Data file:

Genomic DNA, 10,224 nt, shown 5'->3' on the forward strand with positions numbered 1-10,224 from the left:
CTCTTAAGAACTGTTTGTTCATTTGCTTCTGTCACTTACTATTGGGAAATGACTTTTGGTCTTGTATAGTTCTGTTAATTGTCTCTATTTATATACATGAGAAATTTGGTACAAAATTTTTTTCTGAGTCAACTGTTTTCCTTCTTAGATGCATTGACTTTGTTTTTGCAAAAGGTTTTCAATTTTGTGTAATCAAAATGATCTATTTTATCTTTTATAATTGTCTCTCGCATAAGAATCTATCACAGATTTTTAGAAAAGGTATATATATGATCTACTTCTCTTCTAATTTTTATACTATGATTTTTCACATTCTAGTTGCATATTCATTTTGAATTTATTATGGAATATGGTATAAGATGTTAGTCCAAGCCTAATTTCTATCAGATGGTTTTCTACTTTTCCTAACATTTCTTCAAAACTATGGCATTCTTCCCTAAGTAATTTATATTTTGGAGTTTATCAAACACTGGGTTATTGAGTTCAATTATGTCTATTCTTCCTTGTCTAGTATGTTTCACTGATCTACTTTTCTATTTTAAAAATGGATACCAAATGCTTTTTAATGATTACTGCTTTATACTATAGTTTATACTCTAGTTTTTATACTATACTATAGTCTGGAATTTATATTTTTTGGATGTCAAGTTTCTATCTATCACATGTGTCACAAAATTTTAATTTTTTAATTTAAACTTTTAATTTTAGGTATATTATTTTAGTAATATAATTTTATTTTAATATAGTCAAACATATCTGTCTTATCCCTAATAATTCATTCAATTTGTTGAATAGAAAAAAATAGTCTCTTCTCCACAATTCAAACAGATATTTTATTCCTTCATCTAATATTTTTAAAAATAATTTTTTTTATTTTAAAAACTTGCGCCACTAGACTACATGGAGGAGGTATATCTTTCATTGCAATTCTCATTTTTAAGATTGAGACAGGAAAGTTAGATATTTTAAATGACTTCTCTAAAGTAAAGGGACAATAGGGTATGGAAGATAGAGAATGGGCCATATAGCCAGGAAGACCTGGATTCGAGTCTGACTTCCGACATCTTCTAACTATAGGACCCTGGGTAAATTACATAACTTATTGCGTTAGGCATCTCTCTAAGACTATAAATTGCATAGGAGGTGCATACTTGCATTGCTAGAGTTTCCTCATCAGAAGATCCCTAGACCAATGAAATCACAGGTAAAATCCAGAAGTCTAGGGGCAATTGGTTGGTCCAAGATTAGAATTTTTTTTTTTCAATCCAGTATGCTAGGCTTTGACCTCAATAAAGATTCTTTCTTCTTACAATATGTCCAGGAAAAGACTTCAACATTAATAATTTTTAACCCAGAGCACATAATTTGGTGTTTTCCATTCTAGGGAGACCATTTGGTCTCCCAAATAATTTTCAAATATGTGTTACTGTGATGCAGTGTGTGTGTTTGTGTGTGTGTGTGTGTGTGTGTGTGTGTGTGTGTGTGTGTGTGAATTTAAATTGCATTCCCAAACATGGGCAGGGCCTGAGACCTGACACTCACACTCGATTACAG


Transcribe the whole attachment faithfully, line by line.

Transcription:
Genomic DNA, 10,224 nt, shown 5'->3' on the forward strand with positions numbered 1-10,224 from the left:
CTCTTAAGAACTGTTTGTTCATTTGCTTCTGTCACTTACTATTGGGAAATGACTTTTGGTCTTGTATAGTTCTGTTAATTGTCTCTATTTATATACATGAGAAATTTGGTACAAAATTTTTTTCTGAGTCAACTGTTTTCCTTCTTAGATGCATTGACTTTGTTTTTGCAAAAGGTTTTCAATTTTGTGTAATCAAAATGATCTATTTTATCTTTTATAATTGTCTCTCGCATAAGAATCTATCACAGATTTTTAGAAAAGGTATATATATGATCTACTTCTCTTCTAATTTTTATACTATGATTTTTCACATTCTAGTTGCATATTCATTTTGAATTTATTATGGAATATGGTATAAGATGTTAGTCCAAGCCTAATTTCTATCAGATGGTTTTCTACTTTTCCTAACATTTCTTCAAAACTATGGCATTCTTCCCTAAGTAATTTATATTTTGGAGTTTATCAAACACTGGGTTATTGAGTTCAATTATGTCTATTCTTCCTTGTCTAGTATGTTTCACTGATCTACTTTTCTATTTTAAAAATGGATACCAAATGCTTTTTAATGATTACTGCTTTATACTATAGTTTATACTCTAGTTTTTATACTATACTATAGTCTGGAATTTATATTTTTTGGATGTCAAGTTTCTATCTATCACATGTGTCACAAAATTTTAATTTTTTAATTTAAACTTTTAATTTTAGGTATATTATTTTAGTAATATAATTTTATTTTAATATAGTCAAACATATCTGTCTTATCCCTAATAATTCATTCAATTTGTTGAATAGAAAAAAATAGTCTCTTCTCCACAATTCAAACAGATATTTTATTCCTTCATCTAATATTTTTAAAAATAATTTTTTTTATTTTAAAAACTTGCGCCACTAGACTACATGGAGGAGGTATATCTTTCATTGCAATTCTCATTTTTAAGATTGAGACAGGAAAGTTAGATATTTTAAATGACTTCTCTAAAGTAAAGGGACAATAGGGTATGGAAGATAGAGAATGGGCCATATAGCCAGGAAGACCTGGATTCGAGTCTGACTTCCGACATCTTCTAACTATAGGACCCTGGGTAAATTACATAACTTATTGCGTTAGGCATCTCTCTAAGACTATAAATTGCATAGGAGGTGCATACTTGCATTGCTAGAGTTTCCTCATCAGAAGATCCCTAGACCAATGAAATCACAGGTAAAATCCAGAAGTCTAGGGGCAATTGGTTGGTCCAAGATTAGAATTTTTTTTTTTCAATCCAGTATGCTAGGCTTTGACCTCAATAAAGATTCTTTCTTCTTACAATATGTCCAGGAAAAGACTTCAACATTAATAATTTTTAACCCAGAGCACATAATTTGGTGTTTTCCATTCTAGGGAGACCATTTGGTCTCCCAAATAATTTTCAAATATGTGTTACTGTGATGCAGTGTGTGTGTTTGTGTGTGTGTGTGTGTGTGTGTGTGTGTGTGTGTGTGTGTGTGAATTTAAATTGCATTCCCAAACATGGGCAGGGCCTGAGACCTGACACTCACACTCGATTACAG